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I have openend a zip archive with vim (zip.vim v27) and now want to replace a string in all files contained in the archive.

I'm aware that I could manually open all files in buffers and then do bufdo %s/foo/bar/g | update, or that I could unpack the archive, execute vim `find . -type f`, execute the above bufdo, and repack the files. Is there anything simpler than that?

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One approach is to let your operating system mount the zip file as a directory. Then the problem reduces to applying the transformation to all the files in that directory (and its subdirectories).

Most modern Unix systems (including Linux and OS X) support FUSE, which allows user code to implement filesystems. For example, you can use [fuse-zip]:

  1. Create an empty directory where the zip file will be mounted.

    mkdir mnt
    
  2. Mount the zip file to that directory.

    fuse-zip foo.zip mnt
    
  3. Read and modify files in mnt as desired.

  4. When you're done, unmount the zip file from the directory.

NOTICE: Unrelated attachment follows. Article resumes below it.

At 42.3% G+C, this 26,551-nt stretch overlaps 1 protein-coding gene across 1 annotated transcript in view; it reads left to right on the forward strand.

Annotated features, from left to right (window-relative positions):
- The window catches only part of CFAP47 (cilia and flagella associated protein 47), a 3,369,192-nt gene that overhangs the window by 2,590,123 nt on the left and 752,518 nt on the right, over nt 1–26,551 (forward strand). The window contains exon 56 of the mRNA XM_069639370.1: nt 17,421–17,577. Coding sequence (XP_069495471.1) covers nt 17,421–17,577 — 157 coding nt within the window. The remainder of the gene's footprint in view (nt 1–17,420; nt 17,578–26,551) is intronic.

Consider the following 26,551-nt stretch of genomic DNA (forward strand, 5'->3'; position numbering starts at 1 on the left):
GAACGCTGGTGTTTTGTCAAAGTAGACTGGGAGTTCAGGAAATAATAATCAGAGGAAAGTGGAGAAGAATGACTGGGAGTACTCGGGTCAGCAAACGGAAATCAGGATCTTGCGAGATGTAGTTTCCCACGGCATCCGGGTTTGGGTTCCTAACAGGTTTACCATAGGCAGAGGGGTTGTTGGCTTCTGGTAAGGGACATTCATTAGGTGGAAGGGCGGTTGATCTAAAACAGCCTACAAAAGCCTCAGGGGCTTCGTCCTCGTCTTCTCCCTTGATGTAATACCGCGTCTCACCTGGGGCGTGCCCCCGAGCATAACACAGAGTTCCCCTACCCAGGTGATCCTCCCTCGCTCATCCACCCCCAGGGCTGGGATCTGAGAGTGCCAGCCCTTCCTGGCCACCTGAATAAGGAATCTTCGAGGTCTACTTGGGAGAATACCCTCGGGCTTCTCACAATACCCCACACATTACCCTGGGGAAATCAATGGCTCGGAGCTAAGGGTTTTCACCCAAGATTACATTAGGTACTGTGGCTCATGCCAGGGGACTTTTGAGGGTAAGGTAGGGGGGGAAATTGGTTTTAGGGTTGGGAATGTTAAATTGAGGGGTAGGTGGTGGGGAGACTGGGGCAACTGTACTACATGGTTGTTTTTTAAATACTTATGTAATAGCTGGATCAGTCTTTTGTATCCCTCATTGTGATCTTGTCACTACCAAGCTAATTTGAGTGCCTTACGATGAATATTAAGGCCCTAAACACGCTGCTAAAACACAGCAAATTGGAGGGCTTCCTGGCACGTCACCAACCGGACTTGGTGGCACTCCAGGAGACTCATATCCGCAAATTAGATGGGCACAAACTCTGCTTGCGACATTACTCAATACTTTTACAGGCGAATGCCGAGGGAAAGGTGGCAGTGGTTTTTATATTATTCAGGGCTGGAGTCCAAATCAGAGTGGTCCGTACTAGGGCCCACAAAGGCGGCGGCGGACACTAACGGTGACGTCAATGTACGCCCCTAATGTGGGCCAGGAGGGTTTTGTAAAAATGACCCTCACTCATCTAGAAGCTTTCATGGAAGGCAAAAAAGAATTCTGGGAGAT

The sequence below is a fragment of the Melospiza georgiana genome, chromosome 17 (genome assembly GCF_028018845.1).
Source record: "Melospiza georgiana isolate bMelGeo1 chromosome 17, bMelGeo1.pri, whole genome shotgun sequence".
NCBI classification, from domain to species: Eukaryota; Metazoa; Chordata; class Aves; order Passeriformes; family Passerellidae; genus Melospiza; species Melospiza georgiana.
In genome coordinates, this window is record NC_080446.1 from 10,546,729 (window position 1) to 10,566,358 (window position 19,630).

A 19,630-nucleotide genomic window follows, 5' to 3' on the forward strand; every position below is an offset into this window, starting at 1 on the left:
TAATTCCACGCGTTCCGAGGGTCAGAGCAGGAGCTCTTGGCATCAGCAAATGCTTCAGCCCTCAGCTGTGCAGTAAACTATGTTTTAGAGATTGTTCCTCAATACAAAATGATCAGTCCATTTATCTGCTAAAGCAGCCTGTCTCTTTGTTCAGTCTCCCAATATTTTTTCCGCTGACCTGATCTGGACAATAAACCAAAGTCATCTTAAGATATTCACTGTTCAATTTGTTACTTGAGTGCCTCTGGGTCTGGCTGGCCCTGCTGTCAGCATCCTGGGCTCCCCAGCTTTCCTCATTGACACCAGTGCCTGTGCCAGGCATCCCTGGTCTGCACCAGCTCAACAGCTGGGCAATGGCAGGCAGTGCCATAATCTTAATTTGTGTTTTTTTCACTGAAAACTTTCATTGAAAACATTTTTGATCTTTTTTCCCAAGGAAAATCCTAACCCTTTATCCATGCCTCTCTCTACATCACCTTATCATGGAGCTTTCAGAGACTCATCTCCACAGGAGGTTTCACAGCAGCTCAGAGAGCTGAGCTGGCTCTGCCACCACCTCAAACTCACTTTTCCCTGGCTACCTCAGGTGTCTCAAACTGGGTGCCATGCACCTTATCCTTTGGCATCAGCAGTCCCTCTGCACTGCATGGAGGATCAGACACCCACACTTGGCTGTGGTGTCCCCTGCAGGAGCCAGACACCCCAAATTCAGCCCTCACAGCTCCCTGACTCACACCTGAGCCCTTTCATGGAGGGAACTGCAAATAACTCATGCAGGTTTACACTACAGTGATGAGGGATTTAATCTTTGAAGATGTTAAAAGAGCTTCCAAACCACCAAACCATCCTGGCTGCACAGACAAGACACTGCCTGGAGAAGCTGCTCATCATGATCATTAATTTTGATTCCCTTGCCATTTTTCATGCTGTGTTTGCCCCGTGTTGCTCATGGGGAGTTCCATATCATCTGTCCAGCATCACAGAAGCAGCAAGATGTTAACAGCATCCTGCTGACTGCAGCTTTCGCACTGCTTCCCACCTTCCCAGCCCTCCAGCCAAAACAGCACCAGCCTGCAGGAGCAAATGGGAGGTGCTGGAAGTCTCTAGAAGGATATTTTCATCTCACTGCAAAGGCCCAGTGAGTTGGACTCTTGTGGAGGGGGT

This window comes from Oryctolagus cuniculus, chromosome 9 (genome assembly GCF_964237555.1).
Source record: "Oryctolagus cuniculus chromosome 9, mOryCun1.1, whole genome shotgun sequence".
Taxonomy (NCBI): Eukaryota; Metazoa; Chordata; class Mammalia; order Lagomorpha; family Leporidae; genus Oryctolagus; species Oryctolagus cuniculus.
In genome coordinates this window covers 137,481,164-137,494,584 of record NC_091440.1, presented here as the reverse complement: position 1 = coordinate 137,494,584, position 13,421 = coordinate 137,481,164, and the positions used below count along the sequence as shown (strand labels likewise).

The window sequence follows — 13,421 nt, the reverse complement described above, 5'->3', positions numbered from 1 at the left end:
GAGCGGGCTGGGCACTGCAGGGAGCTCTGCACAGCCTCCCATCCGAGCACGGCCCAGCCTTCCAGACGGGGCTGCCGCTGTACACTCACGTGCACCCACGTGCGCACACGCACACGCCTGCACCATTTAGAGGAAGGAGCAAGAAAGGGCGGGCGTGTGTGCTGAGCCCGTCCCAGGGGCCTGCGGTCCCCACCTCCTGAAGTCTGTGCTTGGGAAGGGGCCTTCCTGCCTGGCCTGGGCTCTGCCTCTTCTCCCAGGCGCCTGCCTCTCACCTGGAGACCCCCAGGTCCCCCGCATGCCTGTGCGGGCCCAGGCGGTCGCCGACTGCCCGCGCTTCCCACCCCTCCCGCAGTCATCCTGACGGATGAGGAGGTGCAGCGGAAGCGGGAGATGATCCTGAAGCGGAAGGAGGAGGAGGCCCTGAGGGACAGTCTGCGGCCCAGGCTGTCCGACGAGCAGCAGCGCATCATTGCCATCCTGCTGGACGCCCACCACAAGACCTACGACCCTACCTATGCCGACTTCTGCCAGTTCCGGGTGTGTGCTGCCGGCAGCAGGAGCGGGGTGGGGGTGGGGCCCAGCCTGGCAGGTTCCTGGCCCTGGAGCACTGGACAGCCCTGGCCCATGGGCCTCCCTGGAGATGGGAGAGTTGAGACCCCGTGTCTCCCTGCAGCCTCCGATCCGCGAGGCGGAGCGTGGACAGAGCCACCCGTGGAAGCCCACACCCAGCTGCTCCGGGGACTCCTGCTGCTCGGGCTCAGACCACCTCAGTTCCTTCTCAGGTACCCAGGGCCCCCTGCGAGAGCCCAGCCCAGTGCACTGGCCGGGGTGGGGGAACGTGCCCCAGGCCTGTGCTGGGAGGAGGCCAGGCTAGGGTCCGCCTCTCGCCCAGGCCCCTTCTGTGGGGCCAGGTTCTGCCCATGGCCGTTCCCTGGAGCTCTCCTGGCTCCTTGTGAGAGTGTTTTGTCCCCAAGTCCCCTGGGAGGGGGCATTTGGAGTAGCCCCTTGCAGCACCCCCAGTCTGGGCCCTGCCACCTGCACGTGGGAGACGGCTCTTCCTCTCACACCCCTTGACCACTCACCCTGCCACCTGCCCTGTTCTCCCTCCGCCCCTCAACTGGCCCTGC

fusermount -u mnt
    

An alternative to fuse-zip is archivemount. Windows has a somewhat similar feature that allows mounting a zip file as a drive with third-party software.

To act on all the files in a directory tree, you can use :args and :argdo.

:args mnt/**/*
:argdo %s/foo/bar/g | update
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    Note that fuse-zip wil stores all changed & added files in memory, and writes them to the zip file on unmount. This is why it's so fast. But has the obvious downsides that 1) It uses a lot of memory with many changes, and 2) it's vital that you don't forget to umount! (which may be a problem if fuse-zip gets killed when the system runs out of memory due to 1). – Martin Tournoij Sep 9 '15 at 23:44

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